What to say when you call and...

...are accepting:
Thank you for including us in Jane's graduation celebration! Ted and I will be there to celebrate this great occasion. See you at 2 p.m. on the 28th!

... are declining:
Thank you for including us in Jane's graduation celebration. Ted and I cannot attend but we will be thinking of you on May 28.

What to do...

...if you can't go:
Send or drop a card or a gift at the home of the graduate with a note that reiterates your appreciation for being included and your happiness for Jane's success.

...if you can go:
Bring a gift for the graduate or a small hostess gift for the host or both if you are able. Receiving an announcement does not necessarily call for a graduate gift, but attending the graduate's party does. If a check or cash is your go-to, do what is comfortable.

If you are giving cash take an extra minute to ensure your bills are crisp, clean and all facing the same way. If money feels too informal or too spendy, opt for a small, personal gift such as stationary (the graduate is about to have a lot of thank-you notes to write!), a book, a journal or a silver-plated picture frame. Many of these items can be found on-line or at stores such as HomeGoods for under $10.

Cheat Sheet:

If you find a suitable graduate gift, buy a few so you have them at the ready. Pretty stationary can be used as a graduate gift, hostess gift or last minute birthday present. Wrap everything in a fun paper and you're ready to go before the next soirée.

What to say to the graduate:
  • What are you plans this summer?
  • Thank you for allowing us to celebrate with you!
  • What will you miss most about school?
  • Congratulations!
What NOT to say to the graduate:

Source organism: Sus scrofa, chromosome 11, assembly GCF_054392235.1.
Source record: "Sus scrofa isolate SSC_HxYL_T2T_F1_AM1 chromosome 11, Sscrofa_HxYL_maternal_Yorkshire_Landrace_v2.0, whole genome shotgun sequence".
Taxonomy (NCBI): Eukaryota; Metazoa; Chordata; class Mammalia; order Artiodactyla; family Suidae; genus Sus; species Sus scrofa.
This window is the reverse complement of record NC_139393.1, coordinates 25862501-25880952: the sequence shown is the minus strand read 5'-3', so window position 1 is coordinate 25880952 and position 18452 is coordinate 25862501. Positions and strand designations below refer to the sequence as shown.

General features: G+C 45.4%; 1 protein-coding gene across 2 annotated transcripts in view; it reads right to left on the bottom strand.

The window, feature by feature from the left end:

• Do you have a job?
  • Do you have student loans?
  • What's your GPA?
  • Are you going to (fill in the blank) college/graduate school/jail?
  • Teachers don't make any money.
  • Lawyers are all snakes.
  • Doctors are cocky.
  • Liberal arts won't get you anywhere.
  • Do you have a boyfriend?
  • Do you have a girlfriend?
  • My child (fill in the blank) got a scholarship/can't find a job in his field/is brilliant/won't leave our basement.
  • You should (fill in the blank) take a year off/go to medical school/start a ponzi scheme/get me another Rum Runner because clearly you are destined for a life of bartending.

Cheat sheet:

When in doubt on what to say, go back to the small talk basics - and drop the Rum Runner.

And finally, if you are the guest at any of these events, your job is pretty simple. Make sure you arrive when you say you are going to arrive and then work your magic:

• Greet the parents of the graduate and the graduate herself first; then make an effort to connect with others at the party.
• An obvious icebreaker is "How do you know Jane and her family?"
• Remember to arrive with three topics to talk about with others.
• Smile.
• Mingle.
• Ask others about themselves and use their names in conversation.
• And have fun! This is a big day for Jane and her family and they thought enough of you to include you in the celebration. The nicest thing you can do is truly immerse yourself and enjoy it. And try not spill anything. Like your Rum Runner.